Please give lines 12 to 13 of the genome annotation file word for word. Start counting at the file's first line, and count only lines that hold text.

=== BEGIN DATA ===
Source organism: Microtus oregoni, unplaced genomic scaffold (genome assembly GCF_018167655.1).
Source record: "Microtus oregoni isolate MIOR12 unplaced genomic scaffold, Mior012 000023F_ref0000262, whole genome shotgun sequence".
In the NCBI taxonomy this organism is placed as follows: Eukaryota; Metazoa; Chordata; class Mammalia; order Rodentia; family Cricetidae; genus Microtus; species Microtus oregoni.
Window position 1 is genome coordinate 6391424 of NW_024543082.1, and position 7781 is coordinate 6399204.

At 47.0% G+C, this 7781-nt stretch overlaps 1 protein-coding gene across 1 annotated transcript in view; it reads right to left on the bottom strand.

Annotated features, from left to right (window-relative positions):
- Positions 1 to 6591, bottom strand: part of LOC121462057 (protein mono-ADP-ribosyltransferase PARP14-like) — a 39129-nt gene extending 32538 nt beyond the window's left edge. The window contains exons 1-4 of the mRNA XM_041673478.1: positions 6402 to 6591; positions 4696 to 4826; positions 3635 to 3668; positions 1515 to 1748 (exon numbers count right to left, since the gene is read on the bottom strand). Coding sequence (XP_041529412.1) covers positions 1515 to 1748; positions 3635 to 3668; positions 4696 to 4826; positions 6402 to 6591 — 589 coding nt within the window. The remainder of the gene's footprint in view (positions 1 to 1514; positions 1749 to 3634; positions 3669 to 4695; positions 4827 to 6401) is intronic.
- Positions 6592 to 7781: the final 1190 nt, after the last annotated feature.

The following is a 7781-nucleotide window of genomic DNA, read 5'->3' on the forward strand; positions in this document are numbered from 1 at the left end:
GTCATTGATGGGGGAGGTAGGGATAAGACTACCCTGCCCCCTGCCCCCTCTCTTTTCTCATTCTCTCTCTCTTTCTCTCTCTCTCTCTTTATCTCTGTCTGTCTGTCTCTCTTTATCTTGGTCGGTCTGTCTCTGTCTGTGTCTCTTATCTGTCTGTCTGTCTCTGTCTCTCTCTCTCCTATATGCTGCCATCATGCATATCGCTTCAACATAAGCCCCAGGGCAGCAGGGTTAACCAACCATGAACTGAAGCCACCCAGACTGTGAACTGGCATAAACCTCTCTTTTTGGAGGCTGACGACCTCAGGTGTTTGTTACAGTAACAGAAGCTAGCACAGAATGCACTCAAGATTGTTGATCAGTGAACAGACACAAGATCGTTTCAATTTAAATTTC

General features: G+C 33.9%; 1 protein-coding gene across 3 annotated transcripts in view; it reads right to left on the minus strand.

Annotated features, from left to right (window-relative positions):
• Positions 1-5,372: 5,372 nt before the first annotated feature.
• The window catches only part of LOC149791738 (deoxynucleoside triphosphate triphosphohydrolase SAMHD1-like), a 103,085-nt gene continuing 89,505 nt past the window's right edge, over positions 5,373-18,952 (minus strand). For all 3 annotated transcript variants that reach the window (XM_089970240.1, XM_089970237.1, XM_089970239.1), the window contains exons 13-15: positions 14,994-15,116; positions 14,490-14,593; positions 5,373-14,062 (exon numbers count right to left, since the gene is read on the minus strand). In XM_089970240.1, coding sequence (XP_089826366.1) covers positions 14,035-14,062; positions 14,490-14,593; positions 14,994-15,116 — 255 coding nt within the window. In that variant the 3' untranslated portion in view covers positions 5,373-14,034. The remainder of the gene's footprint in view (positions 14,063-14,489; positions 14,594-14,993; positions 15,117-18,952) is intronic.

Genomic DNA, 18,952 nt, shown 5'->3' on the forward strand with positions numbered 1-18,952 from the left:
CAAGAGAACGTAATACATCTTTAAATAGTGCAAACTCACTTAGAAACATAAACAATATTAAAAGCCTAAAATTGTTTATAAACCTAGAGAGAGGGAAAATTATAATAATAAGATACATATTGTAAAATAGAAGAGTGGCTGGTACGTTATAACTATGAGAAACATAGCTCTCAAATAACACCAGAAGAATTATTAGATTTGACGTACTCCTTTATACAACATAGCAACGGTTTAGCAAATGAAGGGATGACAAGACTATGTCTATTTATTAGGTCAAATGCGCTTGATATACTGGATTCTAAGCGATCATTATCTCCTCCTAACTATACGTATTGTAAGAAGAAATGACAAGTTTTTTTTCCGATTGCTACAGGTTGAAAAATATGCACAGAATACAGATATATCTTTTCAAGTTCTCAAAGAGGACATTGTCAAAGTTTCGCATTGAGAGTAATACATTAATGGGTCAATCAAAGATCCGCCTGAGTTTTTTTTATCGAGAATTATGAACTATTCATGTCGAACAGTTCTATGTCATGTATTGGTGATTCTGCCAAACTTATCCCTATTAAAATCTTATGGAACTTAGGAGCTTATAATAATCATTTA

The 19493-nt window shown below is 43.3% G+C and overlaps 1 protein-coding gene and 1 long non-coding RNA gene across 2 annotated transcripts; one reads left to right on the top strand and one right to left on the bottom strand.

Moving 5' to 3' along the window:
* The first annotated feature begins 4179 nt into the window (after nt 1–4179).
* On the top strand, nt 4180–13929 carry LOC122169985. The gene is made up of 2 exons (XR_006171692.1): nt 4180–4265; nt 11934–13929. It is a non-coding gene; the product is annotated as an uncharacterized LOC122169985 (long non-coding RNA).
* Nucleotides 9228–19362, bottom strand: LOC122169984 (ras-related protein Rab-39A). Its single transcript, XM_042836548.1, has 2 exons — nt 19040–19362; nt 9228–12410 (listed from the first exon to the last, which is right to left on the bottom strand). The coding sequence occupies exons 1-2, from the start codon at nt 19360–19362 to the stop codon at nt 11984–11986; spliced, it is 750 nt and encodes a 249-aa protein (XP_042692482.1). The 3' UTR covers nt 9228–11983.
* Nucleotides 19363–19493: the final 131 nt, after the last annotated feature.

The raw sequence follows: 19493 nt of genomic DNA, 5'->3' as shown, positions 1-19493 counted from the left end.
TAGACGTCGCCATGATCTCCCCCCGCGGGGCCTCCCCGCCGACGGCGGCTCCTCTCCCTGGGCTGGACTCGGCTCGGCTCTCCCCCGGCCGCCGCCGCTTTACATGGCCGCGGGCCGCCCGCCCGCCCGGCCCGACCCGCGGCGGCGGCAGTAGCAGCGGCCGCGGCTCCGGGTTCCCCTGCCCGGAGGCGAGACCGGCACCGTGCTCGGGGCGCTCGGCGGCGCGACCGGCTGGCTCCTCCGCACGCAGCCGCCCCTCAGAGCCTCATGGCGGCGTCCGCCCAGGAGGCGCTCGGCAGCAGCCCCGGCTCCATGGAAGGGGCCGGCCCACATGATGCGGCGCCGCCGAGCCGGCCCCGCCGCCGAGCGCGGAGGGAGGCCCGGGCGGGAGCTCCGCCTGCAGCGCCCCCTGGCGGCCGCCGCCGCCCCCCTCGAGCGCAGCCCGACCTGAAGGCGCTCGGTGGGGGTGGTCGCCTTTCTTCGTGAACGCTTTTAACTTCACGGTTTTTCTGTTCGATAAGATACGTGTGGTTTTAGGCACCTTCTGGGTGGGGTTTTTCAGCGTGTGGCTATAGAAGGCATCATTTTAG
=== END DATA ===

Annotated features, from left to right (window-relative positions):
• Positions 1-5,372: 5,372 nt before the first annotated feature.